Md. construction jobs down in 1st half of year

Upturn is expected, suggesting a recovery

October 02, 2002|By Meredith Cohn | Meredith Cohn,SUN STAFF

The number of construction jobs in Maryland declined in the first half of the year as the nation struggled with recession, but new jobs should outnumber losses by December, according to a survey released yesterday by two state agencies.

The survey is one in a series planned by the state Department of Labor, Licensing & Regulation and the Department of Business & Economic Development.

"Our analysis does not support the view that the sky is falling," said Pradeep Ganguly, chief economist at the business department. "It indicates that if the recovery has not already begun, it is close at hand."

Ganguly said economic experts do not agree on when or whether the nation has emerged from recession because leading indexes are sending conflicting messages from month to month, a common occurrence at the end of a recession. Maryland, which entered the downturn after most of the country, is likely to take a bit longer to recover, he said.

The construction survey was sent to 2,388 contractors in May, and results were based on 629 responses. It asked about employment for December 2001 through May this year and for June through November, excluding seasonal workers.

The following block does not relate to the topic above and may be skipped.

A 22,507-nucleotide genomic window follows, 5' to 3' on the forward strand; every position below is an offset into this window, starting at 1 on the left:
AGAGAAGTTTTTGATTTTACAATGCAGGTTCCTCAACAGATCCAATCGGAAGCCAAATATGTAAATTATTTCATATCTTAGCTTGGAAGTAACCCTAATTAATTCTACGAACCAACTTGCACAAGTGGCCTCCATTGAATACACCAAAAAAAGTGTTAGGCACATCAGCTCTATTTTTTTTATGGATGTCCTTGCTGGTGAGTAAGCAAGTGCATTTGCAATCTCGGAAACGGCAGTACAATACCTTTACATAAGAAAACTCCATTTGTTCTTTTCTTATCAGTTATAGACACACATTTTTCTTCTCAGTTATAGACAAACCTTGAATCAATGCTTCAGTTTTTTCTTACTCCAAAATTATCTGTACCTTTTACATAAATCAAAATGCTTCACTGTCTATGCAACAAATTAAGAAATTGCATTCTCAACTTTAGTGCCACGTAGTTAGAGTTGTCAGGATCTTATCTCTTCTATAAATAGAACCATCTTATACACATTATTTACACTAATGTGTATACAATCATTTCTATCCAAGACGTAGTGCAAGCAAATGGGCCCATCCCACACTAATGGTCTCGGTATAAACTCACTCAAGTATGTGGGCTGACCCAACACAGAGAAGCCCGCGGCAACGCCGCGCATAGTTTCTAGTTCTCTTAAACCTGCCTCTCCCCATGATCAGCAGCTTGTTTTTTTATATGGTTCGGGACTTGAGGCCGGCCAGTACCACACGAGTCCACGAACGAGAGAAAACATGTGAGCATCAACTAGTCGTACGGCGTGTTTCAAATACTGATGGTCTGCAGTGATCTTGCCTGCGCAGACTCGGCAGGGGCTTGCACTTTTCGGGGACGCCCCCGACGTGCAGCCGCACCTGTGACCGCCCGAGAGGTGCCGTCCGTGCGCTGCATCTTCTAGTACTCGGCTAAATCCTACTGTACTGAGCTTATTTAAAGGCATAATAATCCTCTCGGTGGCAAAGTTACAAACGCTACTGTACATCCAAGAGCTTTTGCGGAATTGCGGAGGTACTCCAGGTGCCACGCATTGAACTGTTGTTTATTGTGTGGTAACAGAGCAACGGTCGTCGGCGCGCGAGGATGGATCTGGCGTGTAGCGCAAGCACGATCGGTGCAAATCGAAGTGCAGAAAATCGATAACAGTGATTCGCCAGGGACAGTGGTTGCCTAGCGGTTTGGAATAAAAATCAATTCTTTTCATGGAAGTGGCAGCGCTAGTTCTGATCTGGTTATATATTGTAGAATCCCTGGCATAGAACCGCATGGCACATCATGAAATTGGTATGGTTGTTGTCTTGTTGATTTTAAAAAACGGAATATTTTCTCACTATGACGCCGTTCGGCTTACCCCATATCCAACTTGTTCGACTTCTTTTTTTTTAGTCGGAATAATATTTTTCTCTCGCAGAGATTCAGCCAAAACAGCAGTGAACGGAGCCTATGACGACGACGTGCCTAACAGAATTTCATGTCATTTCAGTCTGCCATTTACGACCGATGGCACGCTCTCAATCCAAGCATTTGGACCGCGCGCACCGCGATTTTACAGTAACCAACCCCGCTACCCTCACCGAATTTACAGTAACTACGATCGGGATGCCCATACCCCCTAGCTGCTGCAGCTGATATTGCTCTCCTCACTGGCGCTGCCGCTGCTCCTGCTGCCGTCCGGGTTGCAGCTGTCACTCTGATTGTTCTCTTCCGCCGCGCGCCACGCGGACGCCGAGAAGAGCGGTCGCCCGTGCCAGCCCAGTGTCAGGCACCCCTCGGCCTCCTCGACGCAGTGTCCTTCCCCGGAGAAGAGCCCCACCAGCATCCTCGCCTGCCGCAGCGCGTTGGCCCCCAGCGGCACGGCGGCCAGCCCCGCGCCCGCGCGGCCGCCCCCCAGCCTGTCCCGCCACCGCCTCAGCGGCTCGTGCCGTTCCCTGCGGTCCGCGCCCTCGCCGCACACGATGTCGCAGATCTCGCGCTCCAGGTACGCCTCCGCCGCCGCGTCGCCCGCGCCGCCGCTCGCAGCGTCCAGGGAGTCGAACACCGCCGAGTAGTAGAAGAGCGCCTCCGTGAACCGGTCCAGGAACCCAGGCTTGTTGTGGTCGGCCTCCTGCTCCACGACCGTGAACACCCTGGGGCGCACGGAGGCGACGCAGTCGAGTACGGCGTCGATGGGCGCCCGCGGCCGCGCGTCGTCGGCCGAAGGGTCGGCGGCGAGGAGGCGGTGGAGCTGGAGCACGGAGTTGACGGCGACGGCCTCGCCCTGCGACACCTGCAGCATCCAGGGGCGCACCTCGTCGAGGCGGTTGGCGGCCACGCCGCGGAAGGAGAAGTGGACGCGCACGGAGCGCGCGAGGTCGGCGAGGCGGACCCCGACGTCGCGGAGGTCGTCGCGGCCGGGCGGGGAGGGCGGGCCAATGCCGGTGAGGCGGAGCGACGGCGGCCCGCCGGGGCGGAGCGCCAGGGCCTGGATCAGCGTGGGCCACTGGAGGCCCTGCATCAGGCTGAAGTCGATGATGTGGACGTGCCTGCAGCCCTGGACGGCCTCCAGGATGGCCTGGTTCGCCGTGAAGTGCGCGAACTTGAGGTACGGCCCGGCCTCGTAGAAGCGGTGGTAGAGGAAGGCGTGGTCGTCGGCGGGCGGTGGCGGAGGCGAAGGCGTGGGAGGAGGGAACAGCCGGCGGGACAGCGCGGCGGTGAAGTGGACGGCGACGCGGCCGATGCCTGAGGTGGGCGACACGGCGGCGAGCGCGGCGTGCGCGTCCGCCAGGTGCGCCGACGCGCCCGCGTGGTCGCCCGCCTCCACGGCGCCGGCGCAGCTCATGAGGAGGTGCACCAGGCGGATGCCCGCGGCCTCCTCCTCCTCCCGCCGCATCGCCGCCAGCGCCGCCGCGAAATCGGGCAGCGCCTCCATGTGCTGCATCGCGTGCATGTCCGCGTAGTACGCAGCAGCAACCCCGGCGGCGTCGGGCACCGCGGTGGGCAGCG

In the first half of the year, 171 businesses cut 2,019 jobs, 152 added 1,142 jobs and 306 reported no change. The net job loss was 877. Maryland's economy was slowing markedly during that time, although the national economy was showing signs of recovery, the survey leaders said.

In the second half of the year, 23 businesses said they expected to cut 159 jobs, 188 planned to add 1,275 jobs and 418 expected no change. The forecast is for a net job gain of 1,116. The national economy is expected to begin expansion during this time, and the state should follow soon thereafter.

The surveyors attributed the changes to such factors as business costs and availability of labor.

Patrick Arnold, a lead surveyor, said final numbers for construction jobs will not be available until next year. And the impact of other factors remains uncertain.

The biggest uncertainty, he said, is, "Are we going to war?"

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